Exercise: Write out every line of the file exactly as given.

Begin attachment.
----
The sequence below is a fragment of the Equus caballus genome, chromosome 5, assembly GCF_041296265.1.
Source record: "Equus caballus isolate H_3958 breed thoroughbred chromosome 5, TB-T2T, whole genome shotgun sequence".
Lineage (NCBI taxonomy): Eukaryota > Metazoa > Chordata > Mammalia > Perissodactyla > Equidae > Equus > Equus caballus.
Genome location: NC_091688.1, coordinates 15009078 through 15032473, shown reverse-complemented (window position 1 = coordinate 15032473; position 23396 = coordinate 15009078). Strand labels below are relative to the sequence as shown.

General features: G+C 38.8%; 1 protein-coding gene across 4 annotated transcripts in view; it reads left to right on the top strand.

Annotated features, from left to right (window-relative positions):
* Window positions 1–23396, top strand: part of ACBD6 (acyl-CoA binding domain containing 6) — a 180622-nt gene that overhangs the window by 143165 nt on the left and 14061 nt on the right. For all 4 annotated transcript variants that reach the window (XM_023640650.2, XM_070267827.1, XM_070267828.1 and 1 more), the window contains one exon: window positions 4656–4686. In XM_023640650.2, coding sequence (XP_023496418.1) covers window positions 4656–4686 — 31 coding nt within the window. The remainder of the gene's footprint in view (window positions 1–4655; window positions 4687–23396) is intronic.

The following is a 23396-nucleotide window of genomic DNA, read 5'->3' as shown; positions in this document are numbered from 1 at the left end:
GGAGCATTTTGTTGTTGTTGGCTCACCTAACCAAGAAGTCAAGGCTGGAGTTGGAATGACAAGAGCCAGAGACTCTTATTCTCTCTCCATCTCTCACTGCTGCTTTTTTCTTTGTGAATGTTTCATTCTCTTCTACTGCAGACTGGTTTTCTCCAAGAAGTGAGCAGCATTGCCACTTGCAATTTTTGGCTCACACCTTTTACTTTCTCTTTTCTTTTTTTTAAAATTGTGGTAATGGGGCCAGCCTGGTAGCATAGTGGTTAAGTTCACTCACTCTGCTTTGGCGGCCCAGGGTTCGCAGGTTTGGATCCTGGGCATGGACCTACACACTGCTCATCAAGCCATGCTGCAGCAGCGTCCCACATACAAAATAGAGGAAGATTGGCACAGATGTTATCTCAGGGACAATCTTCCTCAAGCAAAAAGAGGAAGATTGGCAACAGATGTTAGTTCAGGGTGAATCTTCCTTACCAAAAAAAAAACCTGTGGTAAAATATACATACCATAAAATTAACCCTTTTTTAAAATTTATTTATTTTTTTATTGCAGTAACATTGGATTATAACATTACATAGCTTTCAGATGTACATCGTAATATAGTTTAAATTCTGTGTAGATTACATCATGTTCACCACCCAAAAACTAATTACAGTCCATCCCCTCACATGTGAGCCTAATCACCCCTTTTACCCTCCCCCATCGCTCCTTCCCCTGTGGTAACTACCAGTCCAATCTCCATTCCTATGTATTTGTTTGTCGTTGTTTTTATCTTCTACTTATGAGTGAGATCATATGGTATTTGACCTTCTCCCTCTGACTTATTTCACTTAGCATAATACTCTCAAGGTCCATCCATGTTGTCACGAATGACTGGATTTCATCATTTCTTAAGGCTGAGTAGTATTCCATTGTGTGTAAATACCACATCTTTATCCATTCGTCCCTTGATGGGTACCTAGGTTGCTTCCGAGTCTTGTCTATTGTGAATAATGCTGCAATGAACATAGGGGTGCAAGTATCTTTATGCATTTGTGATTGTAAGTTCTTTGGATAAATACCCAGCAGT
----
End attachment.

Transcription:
The sequence below is a fragment of the Equus caballus genome, chromosome 5, assembly GCF_041296265.1.
Source record: "Equus caballus isolate H_3958 breed thoroughbred chromosome 5, TB-T2T, whole genome shotgun sequence".
Lineage (NCBI taxonomy): Eukaryota > Metazoa > Chordata > Mammalia > Perissodactyla > Equidae > Equus > Equus caballus.
Genome location: NC_091688.1, coordinates 15009078 through 15032473, shown reverse-complemented (window position 1 = coordinate 15032473; position 23396 = coordinate 15009078). Strand labels below are relative to the sequence as shown.

General features: G+C 38.8%; 1 protein-coding gene across 4 annotated transcripts in view; it reads left to right on the top strand.

Annotated features, from left to right (window-relative positions):
* Window positions 1–23396, top strand: part of ACBD6 (acyl-CoA binding domain containing 6) — a 180622-nt gene that overhangs the window by 143165 nt on the left and 14061 nt on the right. For all 4 annotated transcript variants that reach the window (XM_023640650.2, XM_070267827.1, XM_070267828.1 and 1 more), the window contains one exon: window positions 4656–4686. In XM_023640650.2, coding sequence (XP_023496418.1) covers window positions 4656–4686 — 31 coding nt within the window. The remainder of the gene's footprint in view (window positions 1–4655; window positions 4687–23396) is intronic.

The following is a 23396-nucleotide window of genomic DNA, read 5'->3' as shown; positions in this document are numbered from 1 at the left end:
GGAGCATTTTGTTGTTGTTGGCTCACCTAACCAAGAAGTCAAGGCTGGAGTTGGAATGACAAGAGCCAGAGACTCTTATTCTCTCTCCATCTCTCACTGCTGCTTTTTTCTTTGTGAATGTTTCATTCTCTTCTACTGCAGACTGGTTTTCTCCAAGAAGTGAGCAGCATTGCCACTTGCAATTTTTGGCTCACACCTTTTACTTTCTCTTTTCTTTTTTTTAAAATTGTGGTAATGGGGCCAGCCTGGTAGCATAGTGGTTAAGTTCACTCACTCTGCTTTGGCGGCCCAGGGTTCGCAGGTTTGGATCCTGGGCATGGACCTACACACTGCTCATCAAGCCATGCTGCAGCAGCGTCCCACATACAAAATAGAGGAAGATTGGCACAGATGTTATCTCAGGGACAATCTTCCTCAAGCAAAAAGAGGAAGATTGGCAACAGATGTTAGTTCAGGGTGAATCTTCCTTACCAAAAAAAAAACCTGTGGTAAAATATACATACCATAAAATTAACCCTTTTTTAAAATTTATTTATTTTTTTATTGCAGTAACATTGGATTATAACATTACATAGCTTTCAGATGTACATCGTAATATAGTTTAAATTCTGTGTAGATTACATCATGTTCACCACCCAAAAACTAATTACAGTCCATCCCCTCACATGTGAGCCTAATCACCCCTTTTACCCTCCCCCATCGCTCCTTCCCCTGTGGTAACTACCAGTCCAATCTCCATTCCTATGTATTTGTTTGTCGTTGTTTTTATCTTCTACTTATGAGTGAGATCATATGGTATTTGACCTTCTCCCTCTGACTTATTTCACTTAGCATAATACTCTCAAGGTCCATCCATGTTGTCACGAATGACTGGATTTCATCATTTCTTAAGGCTGAGTAGTATTCCATTGTGTGTAAATACCACATCTTTATCCATTCGTCCCTTGATGGGTACCTAGGTTGCTTCCGAGTCTTGTCTATTGTGAATAATGCTGCAATGAACATAGGGGTGCAAGTATCTTTATGCATTTGTGATTGTAAGTTCTTTGGATAAATACCCAGCAGT